Started in 1991, the National HERMANITAS® initiative is the only national mentoring program designed to encourage Hispanic adolescent girls to stay in school, pursue high academic goals and encourage healthy attitudes and safe practices. MANA programming includes consideration of the physical, emotional, social, and intellectual needs of
HERMANITAS® Initiative Goals
-To adopt healthy living strategies and approaches
-To promote educational achievement and personal enrichment
-To develop leadership qualities, skills, and abilities
-To promote cultural identity, respect, pride and multicultural awareness
-To promote proactive community involvement
At a local level, the HERMANITAS® Program students are assigned a trained mentor committed to a minimum of 104 contact hours per year. Contact may be in person, on the phone or electronically. Mentor must also initiate one 30 minute meeting or contact with an adult family member and at least one-hour activity with the Hermanita and the adult family member. Each Chapter/Program assigns an HERMANITAS® Coordinator, who is responsible for overseeing the mentoring activities and providing outlets for group activities. There is a standardized curriculum used by all MANA HERMANITAS® Programs that has been vetted by the US Substance Abuse and Mental Health Service Administration (SAMHSA), and the Department of Health and Human Services (HHS). This includes turn-key modules for presenting the information and objectives of the HERMANITAS® Program.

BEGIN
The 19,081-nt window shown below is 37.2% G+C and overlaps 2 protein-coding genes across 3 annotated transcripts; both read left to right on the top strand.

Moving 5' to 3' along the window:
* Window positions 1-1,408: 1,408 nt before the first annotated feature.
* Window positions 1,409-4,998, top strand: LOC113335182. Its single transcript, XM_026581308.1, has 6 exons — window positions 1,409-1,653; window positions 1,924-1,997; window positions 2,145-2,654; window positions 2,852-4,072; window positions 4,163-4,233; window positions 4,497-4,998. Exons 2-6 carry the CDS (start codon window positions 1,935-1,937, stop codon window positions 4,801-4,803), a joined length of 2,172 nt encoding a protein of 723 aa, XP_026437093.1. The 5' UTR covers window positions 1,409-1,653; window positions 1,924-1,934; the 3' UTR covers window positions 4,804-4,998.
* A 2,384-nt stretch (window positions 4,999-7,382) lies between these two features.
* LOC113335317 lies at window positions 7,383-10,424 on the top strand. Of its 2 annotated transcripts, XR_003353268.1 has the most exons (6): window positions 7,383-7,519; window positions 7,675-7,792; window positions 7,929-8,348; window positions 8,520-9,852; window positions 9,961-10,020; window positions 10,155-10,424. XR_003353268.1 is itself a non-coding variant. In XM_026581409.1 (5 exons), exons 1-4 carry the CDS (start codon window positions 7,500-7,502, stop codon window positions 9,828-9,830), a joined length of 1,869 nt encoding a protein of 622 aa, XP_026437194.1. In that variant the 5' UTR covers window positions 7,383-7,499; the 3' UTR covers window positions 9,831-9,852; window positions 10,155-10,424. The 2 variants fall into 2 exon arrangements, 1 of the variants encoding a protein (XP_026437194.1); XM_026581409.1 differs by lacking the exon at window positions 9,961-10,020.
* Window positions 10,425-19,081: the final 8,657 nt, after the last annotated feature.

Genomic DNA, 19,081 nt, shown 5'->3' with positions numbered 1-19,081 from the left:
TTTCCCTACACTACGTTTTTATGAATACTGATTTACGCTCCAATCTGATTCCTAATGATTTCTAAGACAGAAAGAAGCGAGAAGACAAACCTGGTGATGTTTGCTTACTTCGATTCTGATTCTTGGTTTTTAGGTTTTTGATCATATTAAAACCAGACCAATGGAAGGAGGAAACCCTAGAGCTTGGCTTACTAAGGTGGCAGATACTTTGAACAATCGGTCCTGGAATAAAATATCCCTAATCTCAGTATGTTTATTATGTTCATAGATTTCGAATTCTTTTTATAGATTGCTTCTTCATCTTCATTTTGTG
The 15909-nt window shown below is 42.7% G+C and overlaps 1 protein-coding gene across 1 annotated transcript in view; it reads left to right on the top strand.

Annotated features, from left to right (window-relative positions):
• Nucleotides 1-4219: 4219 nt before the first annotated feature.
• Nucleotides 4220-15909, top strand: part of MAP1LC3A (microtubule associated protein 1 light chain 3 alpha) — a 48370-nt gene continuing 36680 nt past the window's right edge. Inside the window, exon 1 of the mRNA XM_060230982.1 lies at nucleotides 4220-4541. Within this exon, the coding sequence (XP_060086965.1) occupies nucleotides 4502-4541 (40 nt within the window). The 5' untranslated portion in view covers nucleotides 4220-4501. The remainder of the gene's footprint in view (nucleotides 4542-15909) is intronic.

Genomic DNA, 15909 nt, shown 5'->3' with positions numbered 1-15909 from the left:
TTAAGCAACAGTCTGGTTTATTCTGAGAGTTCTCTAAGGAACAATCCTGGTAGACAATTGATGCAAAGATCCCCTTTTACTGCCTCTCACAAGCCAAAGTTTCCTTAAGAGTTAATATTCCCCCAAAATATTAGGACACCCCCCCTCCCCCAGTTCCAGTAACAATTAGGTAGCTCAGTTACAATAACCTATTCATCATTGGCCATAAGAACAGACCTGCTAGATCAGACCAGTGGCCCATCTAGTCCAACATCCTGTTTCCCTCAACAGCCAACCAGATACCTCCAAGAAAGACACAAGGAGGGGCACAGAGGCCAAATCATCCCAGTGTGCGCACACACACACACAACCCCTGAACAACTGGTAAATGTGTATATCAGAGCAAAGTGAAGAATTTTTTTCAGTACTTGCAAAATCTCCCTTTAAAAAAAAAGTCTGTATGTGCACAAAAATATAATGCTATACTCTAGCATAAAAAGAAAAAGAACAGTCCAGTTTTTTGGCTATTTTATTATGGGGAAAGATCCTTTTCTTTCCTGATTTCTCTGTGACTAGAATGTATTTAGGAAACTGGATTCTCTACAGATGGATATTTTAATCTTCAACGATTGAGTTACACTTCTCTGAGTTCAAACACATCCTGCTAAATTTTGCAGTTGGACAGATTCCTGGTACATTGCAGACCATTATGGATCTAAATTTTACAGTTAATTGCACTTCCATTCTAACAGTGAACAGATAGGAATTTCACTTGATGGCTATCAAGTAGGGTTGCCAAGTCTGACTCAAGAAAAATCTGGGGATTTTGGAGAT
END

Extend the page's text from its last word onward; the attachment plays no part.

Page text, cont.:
The HERMANITAS® Leadership Institute is an event that brings approximately 150 to 200 girls together from across the nation, ages 11-18, to participate in the yearly culmination of the program that includes workshops on leadership, communication, identity, goal-setting and other topics relevant to Latina teens. For three days, Latina teens are introduced to oustanding leaders, from all sectors, who share experiences, give advice, teach new skills and help build the self-confidence of the participants. An Experiential Day focuses on the real-world applications to the program materials being presented. Past Experiential Days have included visits and briefings at the White House, the United States Capitol, the Pentagon, the United States Naval Academy, and participation in the Disney Youth Education Series Programming on Math and Science Initiatives.
An independently-evaluated, national, three-year MANA study published in the Harvard Journal of Hispanic Policy (Volume 19, 2006-2007) assessed the impact of the National HERMANITAS® mentoring program, and found that HERMANITAS® who participated in the program:
a. Maintain consistent levels of self-esteem.
b. Display low rates of depression compared to nationwide averages.
c. Display an increasingly negative view of drug and alcohol use.
d. Display a growing positive attitude towards school and higher education.
It is also very important to note that during the course of the three-year study and evaluation of upwards of 200 girls in six states, only one student participant became pregnant and only one dropped out of school. Sites were intentionally selected to include urban, rural and border communities to show the program effectiveness in diverse communities, and the independent evaluation was conducted by the National Hispanic Center of California State University in